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Social Policy in Canada  

Micheal L. Shier and John R. Graham

The focus and aim of social policy in Canada have in part been determined by the unique sociohistorical and cultural context of the country. This entry provides a brief overview of the leading factors that have contributed to the development of social policy in Canada. Emphasis is placed on the economic, social, and cultural context of the development of the country, along with the system of governance and the ideological framework among the general populace. Following this contextualization, four dominant periods of social policy are described. These include the residual period, the emerging institutional period, the institutional period, and the postinstitutional period. In each era the forces leading to specific social policy outcomes are described. These include aspects of the changing economic system and emerging cultural and social needs among the population. Key social policies in each era are introduced and described. Fundamental to each period of social policy development are the efforts of the voluntary sector. In conclusion, future trends in social policy and social welfare in Canada are discussed.

Article

Radical Social Work  

Mary Bricker-Jenkins, Rosemary Barbera, and Barbara Hunter-Randall Joseph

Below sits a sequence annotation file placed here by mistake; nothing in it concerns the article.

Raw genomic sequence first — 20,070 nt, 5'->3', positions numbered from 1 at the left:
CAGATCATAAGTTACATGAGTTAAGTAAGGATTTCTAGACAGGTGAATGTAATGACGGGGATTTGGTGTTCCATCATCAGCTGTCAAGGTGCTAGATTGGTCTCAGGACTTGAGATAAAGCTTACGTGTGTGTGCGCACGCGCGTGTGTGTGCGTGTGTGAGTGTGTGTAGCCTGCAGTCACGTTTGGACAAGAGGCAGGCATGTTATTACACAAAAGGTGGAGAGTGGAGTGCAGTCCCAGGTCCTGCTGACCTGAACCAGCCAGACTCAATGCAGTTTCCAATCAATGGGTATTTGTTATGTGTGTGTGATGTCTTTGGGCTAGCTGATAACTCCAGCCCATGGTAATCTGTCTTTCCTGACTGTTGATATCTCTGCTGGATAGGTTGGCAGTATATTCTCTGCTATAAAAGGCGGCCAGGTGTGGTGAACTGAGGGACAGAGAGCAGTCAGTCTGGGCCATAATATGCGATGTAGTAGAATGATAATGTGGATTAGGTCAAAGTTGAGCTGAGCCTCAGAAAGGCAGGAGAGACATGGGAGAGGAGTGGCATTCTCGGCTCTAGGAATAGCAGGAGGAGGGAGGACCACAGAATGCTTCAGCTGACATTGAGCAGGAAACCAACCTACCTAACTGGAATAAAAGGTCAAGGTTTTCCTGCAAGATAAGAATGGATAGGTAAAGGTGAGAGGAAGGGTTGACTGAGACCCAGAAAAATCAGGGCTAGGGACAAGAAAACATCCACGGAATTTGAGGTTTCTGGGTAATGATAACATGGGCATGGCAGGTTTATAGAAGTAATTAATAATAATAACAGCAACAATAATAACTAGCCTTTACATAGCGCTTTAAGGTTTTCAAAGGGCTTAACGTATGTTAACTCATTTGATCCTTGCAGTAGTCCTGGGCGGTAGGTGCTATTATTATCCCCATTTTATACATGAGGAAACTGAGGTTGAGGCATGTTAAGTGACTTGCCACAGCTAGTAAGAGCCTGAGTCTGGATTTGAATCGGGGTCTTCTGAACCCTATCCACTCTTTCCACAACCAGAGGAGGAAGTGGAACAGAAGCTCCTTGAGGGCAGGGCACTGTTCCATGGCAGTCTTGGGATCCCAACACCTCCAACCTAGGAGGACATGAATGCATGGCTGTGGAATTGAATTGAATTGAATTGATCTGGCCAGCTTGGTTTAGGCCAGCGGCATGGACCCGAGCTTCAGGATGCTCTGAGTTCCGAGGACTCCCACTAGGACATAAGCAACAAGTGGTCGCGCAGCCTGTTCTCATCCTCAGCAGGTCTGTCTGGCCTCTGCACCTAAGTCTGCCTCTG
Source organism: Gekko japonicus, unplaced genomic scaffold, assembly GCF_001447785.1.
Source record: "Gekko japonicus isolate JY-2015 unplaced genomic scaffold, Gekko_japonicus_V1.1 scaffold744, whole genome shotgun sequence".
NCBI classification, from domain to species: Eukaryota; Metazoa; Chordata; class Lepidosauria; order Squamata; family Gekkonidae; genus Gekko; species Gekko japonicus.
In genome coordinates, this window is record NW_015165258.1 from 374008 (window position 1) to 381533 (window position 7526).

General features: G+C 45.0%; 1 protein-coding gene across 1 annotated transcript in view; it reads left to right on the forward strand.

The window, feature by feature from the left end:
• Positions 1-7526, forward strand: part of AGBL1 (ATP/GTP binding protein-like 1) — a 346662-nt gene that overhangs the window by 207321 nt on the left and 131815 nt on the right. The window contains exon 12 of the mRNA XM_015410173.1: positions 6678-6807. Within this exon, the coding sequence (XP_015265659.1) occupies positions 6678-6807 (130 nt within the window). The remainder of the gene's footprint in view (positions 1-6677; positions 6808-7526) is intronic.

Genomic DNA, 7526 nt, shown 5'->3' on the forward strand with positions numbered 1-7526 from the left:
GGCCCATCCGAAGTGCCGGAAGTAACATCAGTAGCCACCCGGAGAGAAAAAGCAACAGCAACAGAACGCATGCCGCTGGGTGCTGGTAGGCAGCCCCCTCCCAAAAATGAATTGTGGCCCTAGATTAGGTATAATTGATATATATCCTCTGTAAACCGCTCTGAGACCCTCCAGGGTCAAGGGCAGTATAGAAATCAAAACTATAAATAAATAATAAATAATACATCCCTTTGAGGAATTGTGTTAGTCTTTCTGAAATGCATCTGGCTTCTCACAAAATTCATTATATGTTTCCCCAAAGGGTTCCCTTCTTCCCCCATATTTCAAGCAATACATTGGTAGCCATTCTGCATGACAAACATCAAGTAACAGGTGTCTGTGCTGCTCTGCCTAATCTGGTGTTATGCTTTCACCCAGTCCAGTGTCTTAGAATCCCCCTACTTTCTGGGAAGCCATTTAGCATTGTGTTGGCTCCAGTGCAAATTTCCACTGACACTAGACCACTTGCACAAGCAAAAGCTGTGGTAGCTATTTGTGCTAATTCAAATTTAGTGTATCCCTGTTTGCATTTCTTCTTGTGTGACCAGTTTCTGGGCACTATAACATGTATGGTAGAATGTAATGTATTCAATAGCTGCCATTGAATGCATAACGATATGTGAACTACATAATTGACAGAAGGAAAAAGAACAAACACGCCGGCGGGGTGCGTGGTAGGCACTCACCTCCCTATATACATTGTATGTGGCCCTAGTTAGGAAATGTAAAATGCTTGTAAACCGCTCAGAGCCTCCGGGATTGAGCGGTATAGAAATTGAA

Since the beginning of the profession, radical social work has avowed a commitment to practice dedicated to advancing human rights and social and economic justice. Since the 1980s, the rise of neoliberal global capitalism has vitiated support for robust social welfare programs; its conservatizing effect on the profession has rendered the radical agenda both more urgent and more difficult. Ensuing polarization in the economic, social, and political arenas has been mirrored in the profession as well: differences widen between the micro and macro realms and privatization engulfs the public welfare arena; the epistemological bases of knowledge and prevailing theories form competing camps; the entire project of social work for social welfare is challenged as Eurocentric and implicitly white supremacist. Radical social work has responded to these challenges with innovation and energy, deriving insight from and participating in spontaneous uprisings and resistance, while engaging theoretical and practical conundrums.